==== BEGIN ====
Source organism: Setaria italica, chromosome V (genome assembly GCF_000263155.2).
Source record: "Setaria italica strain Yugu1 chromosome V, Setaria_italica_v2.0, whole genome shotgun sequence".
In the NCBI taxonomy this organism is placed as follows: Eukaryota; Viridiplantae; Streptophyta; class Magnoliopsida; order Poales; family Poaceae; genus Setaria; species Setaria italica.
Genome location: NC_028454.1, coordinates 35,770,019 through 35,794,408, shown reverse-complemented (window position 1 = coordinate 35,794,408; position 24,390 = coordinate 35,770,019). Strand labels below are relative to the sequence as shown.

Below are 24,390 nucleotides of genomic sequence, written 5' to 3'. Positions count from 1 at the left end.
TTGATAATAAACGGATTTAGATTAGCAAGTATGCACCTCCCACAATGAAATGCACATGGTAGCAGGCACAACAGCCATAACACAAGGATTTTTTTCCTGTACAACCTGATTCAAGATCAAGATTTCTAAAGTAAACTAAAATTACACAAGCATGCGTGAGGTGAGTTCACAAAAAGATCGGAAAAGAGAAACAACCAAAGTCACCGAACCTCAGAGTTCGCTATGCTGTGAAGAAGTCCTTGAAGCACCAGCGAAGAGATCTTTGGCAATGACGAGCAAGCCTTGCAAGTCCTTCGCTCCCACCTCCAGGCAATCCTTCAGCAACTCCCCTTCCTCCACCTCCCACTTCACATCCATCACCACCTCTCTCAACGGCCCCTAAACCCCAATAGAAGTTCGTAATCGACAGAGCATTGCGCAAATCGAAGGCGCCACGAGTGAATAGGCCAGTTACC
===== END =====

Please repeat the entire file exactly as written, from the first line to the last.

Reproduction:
Source organism: Setaria italica, chromosome V (genome assembly GCF_000263155.2).
Source record: "Setaria italica strain Yugu1 chromosome V, Setaria_italica_v2.0, whole genome shotgun sequence".
In the NCBI taxonomy this organism is placed as follows: Eukaryota; Viridiplantae; Streptophyta; class Magnoliopsida; order Poales; family Poaceae; genus Setaria; species Setaria italica.
Genome location: NC_028454.1, coordinates 35,770,019 through 35,794,408, shown reverse-complemented (window position 1 = coordinate 35,794,408; position 24,390 = coordinate 35,770,019). Strand labels below are relative to the sequence as shown.

Below are 24,390 nucleotides of genomic sequence, written 5' to 3'. Positions count from 1 at the left end.
TTGATAATAAACGGATTTAGATTAGCAAGTATGCACCTCCCACAATGAAATGCACATGGTAGCAGGCACAACAGCCATAACACAAGGATTTTTTTCCTGTACAACCTGATTCAAGATCAAGATTTCTAAAGTAAACTAAAATTACACAAGCATGCGTGAGGTGAGTTCACAAAAAGATCGGAAAAGAGAAACAACCAAAGTCACCGAACCTCAGAGTTCGCTATGCTGTGAAGAAGTCCTTGAAGCACCAGCGAAGAGATCTTTGGCAATGACGAGCAAGCCTTGCAAGTCCTTCGCTCCCACCTCCAGGCAATCCTTCAGCAACTCCCCTTCCTCCACCTCCCACTTCACATCCATCACCACCTCTCTCAACGGCCCCTAAACCCCAATAGAAGTTCGTAATCGACAGAGCATTGCGCAAATCGAAGGCGCCACGAGTGAATAGGCCAGTTACC